There are some who would ask, “but are the pictures authentic?” They’re neither authentic nor accurate. There’s no cultural relevance, no connection between each illustration and a people’s way of being in world. Even if the pictures were not contrived, the impact of this book—“rabbits as Indians”—on impressionable little kids is what makes it toxic. 

Neither Long’s lifelong “fascination with Native American cultures” nor her reading of Watership Down, which together “inspired a series of Native American rabbit illustrations that later became the basis for this book" [2] excuses what she and Grossman have done. On the other hand, My Arctic 1, 2, 3 is an example of a counting book that simply and beautifully reflects a people’s connection to the land. “I grew up in the Arctic Circle,” Michael Kusugak writes.
When I was a little boy we hunted seals, caribou and whales….We do not hunt animals all the time. Mostly, we watch them. We look at their tracks. We see how their coats change with the seasons. We watch what they hunt for food. We see how they hunt. In this book I want to show you some of the animals we have watched and the other animals that they hunt. Watching animals is fun.

My Arctic 1, 2, 3 is clearly more than a counting book. Unlike Ten Little Rabbits, it shows the relationships between the humans and the animals and between the different animals in an environment that demands that this relationship be understood. Each two-page spread, in luminous watercolors and ink, shows a certain number of animals on the left, and the animals they hunt on the right. The story comes full circle at the last spread that shows, on the left, Kusugak’s extended family picking “millions of berries (that) ripen in the fall” and on the right,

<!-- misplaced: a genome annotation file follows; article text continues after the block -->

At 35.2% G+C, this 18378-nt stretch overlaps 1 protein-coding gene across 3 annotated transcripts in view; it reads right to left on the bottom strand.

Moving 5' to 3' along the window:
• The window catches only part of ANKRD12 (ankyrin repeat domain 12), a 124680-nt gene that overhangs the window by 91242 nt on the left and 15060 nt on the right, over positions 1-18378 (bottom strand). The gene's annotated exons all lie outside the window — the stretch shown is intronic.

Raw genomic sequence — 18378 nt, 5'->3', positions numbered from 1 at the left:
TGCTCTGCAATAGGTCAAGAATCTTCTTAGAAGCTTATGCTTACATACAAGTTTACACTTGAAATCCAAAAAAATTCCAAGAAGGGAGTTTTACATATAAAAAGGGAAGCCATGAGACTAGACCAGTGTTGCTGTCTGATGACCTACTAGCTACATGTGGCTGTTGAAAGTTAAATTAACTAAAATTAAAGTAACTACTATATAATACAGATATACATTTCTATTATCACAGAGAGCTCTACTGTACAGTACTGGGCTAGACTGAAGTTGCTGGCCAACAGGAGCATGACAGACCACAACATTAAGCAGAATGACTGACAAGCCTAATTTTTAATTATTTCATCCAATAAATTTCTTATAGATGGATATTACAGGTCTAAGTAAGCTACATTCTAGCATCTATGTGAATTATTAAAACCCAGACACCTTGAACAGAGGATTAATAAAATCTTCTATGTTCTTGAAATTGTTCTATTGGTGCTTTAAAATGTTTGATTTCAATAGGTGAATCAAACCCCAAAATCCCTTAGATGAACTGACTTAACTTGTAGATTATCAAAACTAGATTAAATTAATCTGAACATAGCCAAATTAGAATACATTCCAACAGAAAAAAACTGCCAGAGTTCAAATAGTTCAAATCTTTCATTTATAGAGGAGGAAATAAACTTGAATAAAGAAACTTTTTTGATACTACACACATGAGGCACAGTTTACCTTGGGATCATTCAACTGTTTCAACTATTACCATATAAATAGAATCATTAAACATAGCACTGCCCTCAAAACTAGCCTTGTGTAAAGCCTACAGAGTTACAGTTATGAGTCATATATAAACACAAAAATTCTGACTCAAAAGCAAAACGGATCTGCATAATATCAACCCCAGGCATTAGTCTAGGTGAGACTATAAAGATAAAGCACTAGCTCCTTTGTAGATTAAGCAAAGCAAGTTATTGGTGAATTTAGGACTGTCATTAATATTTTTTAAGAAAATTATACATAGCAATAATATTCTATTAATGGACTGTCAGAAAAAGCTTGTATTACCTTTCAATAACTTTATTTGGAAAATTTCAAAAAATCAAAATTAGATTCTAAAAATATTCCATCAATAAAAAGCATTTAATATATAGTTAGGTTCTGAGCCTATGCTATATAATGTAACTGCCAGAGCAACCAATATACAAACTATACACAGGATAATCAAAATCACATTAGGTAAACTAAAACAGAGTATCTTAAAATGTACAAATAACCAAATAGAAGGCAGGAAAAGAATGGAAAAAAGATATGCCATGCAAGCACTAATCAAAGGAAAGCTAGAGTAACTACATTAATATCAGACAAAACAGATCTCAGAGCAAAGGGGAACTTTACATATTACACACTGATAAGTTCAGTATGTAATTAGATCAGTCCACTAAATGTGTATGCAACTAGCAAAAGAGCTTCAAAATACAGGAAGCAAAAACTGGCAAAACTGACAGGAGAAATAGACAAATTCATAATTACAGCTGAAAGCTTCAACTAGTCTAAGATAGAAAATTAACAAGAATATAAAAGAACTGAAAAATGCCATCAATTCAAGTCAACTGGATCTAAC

One lone polar bear walks along the shore, thinking of seals. It sees the berry pickers and says, “Never mind. They do not look like very good meals.” It continues on its journey, looking for what it might find…

There are words in Inuktitut for the animals themselves, and the last four pages, “The Arctic World of Michael Kusugak and His Family,” place all of the Arctic animals in the context of their relationship to the humans and each other. From start to finish, this is a beautiful book.
—Beverly Slapin


[1] Theresa L. McCarty, “What’s Wrong with Ten Little Rabbits?,” The New Advocate, vol. 8, no. 2, 1995, p. 98.
[2] from the Endnote.

Wednesday, August 08, 2007

Caribou Song, by Tomson Highway


Tomson Highway's Picture Books

Perusing the shelves at the Stratford Public Library (in Stratford, Ontario), I came across three books by Tomson Highway. I know he's Cree, and knew about his plays, but not his children's books. The three are a trilogy: Caribou Song came out in 2001, Dragonfly Kites in 2002, and Fox on the Ice in 2003. I skimmed Caribou Song. Characters are Joe and Cody, two young Cree boys. Modern day setting. Illustrations are terrific, done by Brian Deines, who also illustrated Jan Waboose's book, Skysisters.


The thing that struck me about them was the publisher --- HarperCanada --- and that the books have both English and Cree. Are HarperCanada and HarperCollins related? If so, I'm wondering if HarperCollins has ever published a US Native author, with text in English and one of our languages.

I can't sit with them right now but plan to spend time with them as soon as I get back to Illinois. Anyone out there know these books? Anyone out there in the US have them in your school or public library?

Saturday, August 04, 2007



Thomas King's A Short History of Indians in Canada

In a bookstore here* yesterday, I got a copy of a Thomas King book I hadn't seen before. Called A Short History of Indians in Canada, it is a book of short stories. One is "Where the Borg Are." If you're a sci-fi fan, or a fan of Star Trek, you know who the Borg are... Here's the first two paragraphs of "Where the Borg Are."

By the time Milton Friendlybear finished reading Olive Patricia Dickenson's Canada's First Nations for a tenth grade history assignment, he knew, without a doubt, where the Borg had gone after they had been defeated by Jean-Luc Picard and the forces of the Federation. And he included his discovery in an essay on great historical moments in Canadian history.